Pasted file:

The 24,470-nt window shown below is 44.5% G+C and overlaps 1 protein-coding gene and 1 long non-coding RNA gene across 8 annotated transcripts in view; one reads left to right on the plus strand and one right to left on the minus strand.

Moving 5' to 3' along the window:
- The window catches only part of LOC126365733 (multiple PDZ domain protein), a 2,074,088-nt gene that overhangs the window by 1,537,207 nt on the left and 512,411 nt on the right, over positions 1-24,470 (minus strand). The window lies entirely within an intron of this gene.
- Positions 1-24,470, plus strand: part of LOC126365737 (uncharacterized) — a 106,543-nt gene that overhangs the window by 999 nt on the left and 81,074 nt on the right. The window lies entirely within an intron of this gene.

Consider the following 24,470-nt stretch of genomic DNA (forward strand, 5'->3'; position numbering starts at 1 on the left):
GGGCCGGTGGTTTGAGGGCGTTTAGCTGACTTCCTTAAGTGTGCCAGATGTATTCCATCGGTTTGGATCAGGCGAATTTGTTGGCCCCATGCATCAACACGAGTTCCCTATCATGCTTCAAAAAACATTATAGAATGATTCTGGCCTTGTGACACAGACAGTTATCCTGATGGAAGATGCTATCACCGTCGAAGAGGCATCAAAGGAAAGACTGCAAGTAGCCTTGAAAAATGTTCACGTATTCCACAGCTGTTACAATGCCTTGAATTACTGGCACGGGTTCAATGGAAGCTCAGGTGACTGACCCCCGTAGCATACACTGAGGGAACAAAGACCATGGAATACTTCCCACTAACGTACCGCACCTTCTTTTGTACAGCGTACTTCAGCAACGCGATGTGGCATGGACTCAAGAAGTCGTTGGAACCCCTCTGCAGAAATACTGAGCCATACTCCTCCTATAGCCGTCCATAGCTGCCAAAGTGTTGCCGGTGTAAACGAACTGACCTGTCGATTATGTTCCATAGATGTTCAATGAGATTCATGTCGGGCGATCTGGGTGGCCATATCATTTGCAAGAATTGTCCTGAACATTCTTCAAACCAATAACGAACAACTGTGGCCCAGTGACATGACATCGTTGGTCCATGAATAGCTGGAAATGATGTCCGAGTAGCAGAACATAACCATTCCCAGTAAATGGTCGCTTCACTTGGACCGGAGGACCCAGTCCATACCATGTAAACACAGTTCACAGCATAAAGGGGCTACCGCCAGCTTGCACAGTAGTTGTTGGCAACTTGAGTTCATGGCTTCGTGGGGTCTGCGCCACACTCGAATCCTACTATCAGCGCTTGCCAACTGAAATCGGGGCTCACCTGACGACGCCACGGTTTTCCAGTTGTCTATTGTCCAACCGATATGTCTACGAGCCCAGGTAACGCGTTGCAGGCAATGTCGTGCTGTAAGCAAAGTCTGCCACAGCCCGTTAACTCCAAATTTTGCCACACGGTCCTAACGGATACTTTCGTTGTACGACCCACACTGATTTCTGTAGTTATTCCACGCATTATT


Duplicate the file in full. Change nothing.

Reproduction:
The 24,470-nt window shown below is 44.5% G+C and overlaps 1 protein-coding gene and 1 long non-coding RNA gene across 8 annotated transcripts in view; one reads left to right on the plus strand and one right to left on the minus strand.

Moving 5' to 3' along the window:
- The window catches only part of LOC126365733 (multiple PDZ domain protein), a 2,074,088-nt gene that overhangs the window by 1,537,207 nt on the left and 512,411 nt on the right, over positions 1-24,470 (minus strand). The window lies entirely within an intron of this gene.
- Positions 1-24,470, plus strand: part of LOC126365737 (uncharacterized) — a 106,543-nt gene that overhangs the window by 999 nt on the left and 81,074 nt on the right. The window lies entirely within an intron of this gene.

Consider the following 24,470-nt stretch of genomic DNA (forward strand, 5'->3'; position numbering starts at 1 on the left):
GGGCCGGTGGTTTGAGGGCGTTTAGCTGACTTCCTTAAGTGTGCCAGATGTATTCCATCGGTTTGGATCAGGCGAATTTGTTGGCCCCATGCATCAACACGAGTTCCCTATCATGCTTCAAAAAACATTATAGAATGATTCTGGCCTTGTGACACAGACAGTTATCCTGATGGAAGATGCTATCACCGTCGAAGAGGCATCAAAGGAAAGACTGCAAGTAGCCTTGAAAAATGTTCACGTATTCCACAGCTGTTACAATGCCTTGAATTACTGGCACGGGTTCAATGGAAGCTCAGGTGACTGACCCCCGTAGCATACACTGAGGGAACAAAGACCATGGAATACTTCCCACTAACGTACCGCACCTTCTTTTGTACAGCGTACTTCAGCAACGCGATGTGGCATGGACTCAAGAAGTCGTTGGAACCCCTCTGCAGAAATACTGAGCCATACTCCTCCTATAGCCGTCCATAGCTGCCAAAGTGTTGCCGGTGTAAACGAACTGACCTGTCGATTATGTTCCATAGATGTTCAATGAGATTCATGTCGGGCGATCTGGGTGGCCATATCATTTGCAAGAATTGTCCTGAACATTCTTCAAACCAATAACGAACAACTGTGGCCCAGTGACATGACATCGTTGGTCCATGAATAGCTGGAAATGATGTCCGAGTAGCAGAACATAACCATTCCCAGTAAATGGTCGCTTCACTTGGACCGGAGGACCCAGTCCATACCATGTAAACACAGTTCACAGCATAAAGGGGCTACCGCCAGCTTGCACAGTAGTTGTTGGCAACTTGAGTTCATGGCTTCGTGGGGTCTGCGCCACACTCGAATCCTACTATCAGCGCTTGCCAACTGAAATCGGGGCTCACCTGACGACGCCACGGTTTTCCAGTTGTCTATTGTCCAACCGATATGTCTACGAGCCCAGGTAACGCGTTGCAGGCAATGTCGTGCTGTAAGCAAAGTCTGCCACAGCCCGTTAACTCCAAATTTTGCCACACGGTCCTAACGGATACTTTCGTTGTACGACCCACACTGATTTCTGTAGTTATTCCACGCATTATT